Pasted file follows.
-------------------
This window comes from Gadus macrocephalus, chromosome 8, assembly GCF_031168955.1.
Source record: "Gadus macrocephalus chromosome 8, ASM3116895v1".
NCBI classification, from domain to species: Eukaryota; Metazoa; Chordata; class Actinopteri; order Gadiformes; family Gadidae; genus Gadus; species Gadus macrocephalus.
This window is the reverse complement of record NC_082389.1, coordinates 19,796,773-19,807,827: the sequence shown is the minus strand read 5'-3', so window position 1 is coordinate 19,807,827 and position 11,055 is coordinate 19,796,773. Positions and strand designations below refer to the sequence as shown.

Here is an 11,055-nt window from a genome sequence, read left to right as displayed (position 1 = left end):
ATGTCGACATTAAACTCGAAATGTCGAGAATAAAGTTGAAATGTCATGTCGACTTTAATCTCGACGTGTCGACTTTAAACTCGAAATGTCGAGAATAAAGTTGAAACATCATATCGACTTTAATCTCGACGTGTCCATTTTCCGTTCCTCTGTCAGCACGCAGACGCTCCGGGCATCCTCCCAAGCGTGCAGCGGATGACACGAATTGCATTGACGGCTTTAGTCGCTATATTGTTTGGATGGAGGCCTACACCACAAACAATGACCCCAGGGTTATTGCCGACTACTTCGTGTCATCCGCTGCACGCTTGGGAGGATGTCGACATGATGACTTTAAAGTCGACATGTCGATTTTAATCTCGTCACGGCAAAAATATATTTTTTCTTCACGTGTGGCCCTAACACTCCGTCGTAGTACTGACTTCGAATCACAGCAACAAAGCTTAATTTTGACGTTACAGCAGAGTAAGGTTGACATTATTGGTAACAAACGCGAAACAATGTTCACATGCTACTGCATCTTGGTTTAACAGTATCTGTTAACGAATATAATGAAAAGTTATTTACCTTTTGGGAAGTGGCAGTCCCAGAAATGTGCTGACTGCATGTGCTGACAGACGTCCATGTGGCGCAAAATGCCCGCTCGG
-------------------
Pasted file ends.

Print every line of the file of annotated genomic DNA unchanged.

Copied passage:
This window comes from Gadus macrocephalus, chromosome 8, assembly GCF_031168955.1.
Source record: "Gadus macrocephalus chromosome 8, ASM3116895v1".
NCBI classification, from domain to species: Eukaryota; Metazoa; Chordata; class Actinopteri; order Gadiformes; family Gadidae; genus Gadus; species Gadus macrocephalus.
This window is the reverse complement of record NC_082389.1, coordinates 19,796,773-19,807,827: the sequence shown is the minus strand read 5'-3', so window position 1 is coordinate 19,807,827 and position 11,055 is coordinate 19,796,773. Positions and strand designations below refer to the sequence as shown.

Here is an 11,055-nt window from a genome sequence, read left to right as displayed (position 1 = left end):
ATGTCGACATTAAACTCGAAATGTCGAGAATAAAGTTGAAATGTCATGTCGACTTTAATCTCGACGTGTCGACTTTAAACTCGAAATGTCGAGAATAAAGTTGAAACATCATATCGACTTTAATCTCGACGTGTCCATTTTCCGTTCCTCTGTCAGCACGCAGACGCTCCGGGCATCCTCCCAAGCGTGCAGCGGATGACACGAATTGCATTGACGGCTTTAGTCGCTATATTGTTTGGATGGAGGCCTACACCACAAACAATGACCCCAGGGTTATTGCCGACTACTTCGTGTCATCCGCTGCACGCTTGGGAGGATGTCGACATGATGACTTTAAAGTCGACATGTCGATTTTAATCTCGTCACGGCAAAAATATATTTTTTCTTCACGTGTGGCCCTAACACTCCGTCGTAGTACTGACTTCGAATCACAGCAACAAAGCTTAATTTTGACGTTACAGCAGAGTAAGGTTGACATTATTGGTAACAAACGCGAAACAATGTTCACATGCTACTGCATCTTGGTTTAACAGTATCTGTTAACGAATATAATGAAAAGTTATTTACCTTTTGGGAAGTGGCAGTCCCAGAAATGTGCTGACTGCATGTGCTGACAGACGTCCATGTGGCGCAAAATGCCCGCTCGG